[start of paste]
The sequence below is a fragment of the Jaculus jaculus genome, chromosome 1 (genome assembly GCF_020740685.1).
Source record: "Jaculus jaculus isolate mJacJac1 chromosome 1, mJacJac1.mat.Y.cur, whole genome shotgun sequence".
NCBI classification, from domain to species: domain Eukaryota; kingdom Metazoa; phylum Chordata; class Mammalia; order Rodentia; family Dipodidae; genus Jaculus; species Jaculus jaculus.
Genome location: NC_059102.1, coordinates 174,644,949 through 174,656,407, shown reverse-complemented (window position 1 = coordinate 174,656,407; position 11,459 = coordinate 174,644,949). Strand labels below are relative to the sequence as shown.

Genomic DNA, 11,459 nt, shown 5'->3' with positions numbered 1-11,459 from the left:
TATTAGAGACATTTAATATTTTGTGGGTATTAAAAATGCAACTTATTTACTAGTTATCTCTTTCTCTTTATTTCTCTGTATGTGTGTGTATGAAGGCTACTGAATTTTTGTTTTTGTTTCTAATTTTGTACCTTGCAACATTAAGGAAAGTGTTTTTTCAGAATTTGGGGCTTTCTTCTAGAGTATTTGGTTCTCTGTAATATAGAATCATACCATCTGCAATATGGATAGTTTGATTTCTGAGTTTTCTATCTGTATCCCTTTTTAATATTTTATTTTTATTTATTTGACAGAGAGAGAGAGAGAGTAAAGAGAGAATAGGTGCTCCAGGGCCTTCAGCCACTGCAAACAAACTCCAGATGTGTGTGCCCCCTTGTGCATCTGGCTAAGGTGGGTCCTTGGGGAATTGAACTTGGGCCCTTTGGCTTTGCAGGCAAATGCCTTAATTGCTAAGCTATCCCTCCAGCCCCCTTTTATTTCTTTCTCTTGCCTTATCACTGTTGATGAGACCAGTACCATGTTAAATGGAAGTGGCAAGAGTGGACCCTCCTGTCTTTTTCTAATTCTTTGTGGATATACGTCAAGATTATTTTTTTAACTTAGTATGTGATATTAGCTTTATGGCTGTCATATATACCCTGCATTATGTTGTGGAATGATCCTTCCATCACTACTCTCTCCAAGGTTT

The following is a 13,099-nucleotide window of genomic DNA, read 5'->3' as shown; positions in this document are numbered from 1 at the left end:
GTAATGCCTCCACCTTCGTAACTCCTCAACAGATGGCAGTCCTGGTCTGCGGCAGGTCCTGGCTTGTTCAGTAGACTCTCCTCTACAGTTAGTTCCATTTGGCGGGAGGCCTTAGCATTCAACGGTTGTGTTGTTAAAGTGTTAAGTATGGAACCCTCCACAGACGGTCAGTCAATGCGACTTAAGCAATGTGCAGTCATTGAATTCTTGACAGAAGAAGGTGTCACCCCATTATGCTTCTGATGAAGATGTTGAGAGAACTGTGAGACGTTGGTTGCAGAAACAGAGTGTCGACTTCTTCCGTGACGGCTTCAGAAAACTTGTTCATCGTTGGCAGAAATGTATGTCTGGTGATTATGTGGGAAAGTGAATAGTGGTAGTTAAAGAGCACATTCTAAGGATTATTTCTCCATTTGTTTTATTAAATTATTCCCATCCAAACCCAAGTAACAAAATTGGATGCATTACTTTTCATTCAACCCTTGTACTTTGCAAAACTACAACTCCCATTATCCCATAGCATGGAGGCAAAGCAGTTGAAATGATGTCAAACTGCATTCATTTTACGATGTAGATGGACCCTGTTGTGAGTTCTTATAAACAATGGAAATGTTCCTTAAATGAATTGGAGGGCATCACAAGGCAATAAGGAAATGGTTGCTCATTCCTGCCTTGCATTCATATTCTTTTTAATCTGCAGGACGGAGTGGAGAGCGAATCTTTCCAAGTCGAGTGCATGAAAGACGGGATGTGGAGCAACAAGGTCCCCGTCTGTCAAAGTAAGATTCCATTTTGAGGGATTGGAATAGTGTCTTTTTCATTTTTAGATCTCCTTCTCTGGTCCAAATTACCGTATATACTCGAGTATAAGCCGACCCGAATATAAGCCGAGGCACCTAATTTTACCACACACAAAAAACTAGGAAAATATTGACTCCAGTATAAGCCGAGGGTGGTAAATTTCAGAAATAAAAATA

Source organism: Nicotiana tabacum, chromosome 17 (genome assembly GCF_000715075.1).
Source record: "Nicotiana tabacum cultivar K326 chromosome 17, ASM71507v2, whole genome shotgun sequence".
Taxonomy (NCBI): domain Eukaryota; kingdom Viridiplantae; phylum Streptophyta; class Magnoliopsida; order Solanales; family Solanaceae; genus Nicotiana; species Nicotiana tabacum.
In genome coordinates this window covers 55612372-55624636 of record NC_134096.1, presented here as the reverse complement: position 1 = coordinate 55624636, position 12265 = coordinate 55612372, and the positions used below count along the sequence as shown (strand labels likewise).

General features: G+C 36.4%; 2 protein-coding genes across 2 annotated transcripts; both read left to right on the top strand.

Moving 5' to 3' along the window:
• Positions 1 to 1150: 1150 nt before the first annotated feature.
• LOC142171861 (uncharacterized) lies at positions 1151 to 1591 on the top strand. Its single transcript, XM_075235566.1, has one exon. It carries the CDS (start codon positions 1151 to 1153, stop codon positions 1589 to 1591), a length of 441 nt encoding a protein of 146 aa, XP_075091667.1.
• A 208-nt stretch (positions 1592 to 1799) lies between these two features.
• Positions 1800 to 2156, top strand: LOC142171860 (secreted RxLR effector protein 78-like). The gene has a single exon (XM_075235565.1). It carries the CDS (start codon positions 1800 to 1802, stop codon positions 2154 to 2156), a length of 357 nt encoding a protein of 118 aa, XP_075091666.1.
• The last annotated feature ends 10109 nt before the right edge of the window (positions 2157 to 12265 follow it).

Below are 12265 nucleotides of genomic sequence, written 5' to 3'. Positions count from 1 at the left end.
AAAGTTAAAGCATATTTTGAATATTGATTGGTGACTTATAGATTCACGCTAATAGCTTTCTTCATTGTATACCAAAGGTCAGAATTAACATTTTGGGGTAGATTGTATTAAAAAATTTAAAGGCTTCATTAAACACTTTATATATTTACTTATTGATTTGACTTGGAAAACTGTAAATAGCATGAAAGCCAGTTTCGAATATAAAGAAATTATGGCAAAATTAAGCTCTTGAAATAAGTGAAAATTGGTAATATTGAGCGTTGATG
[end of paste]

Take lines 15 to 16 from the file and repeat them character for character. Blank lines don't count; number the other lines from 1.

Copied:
• Positions 1 to 1150: 1150 nt before the first annotated feature.
• LOC142171861 (uncharacterized) lies at positions 1151 to 1591 on the top strand. Its single transcript, XM_075235566.1, has one exon. It carries the CDS (start codon positions 1151 to 1153, stop codon positions 1589 to 1591), a length of 441 nt encoding a protein of 146 aa, XP_075091667.1.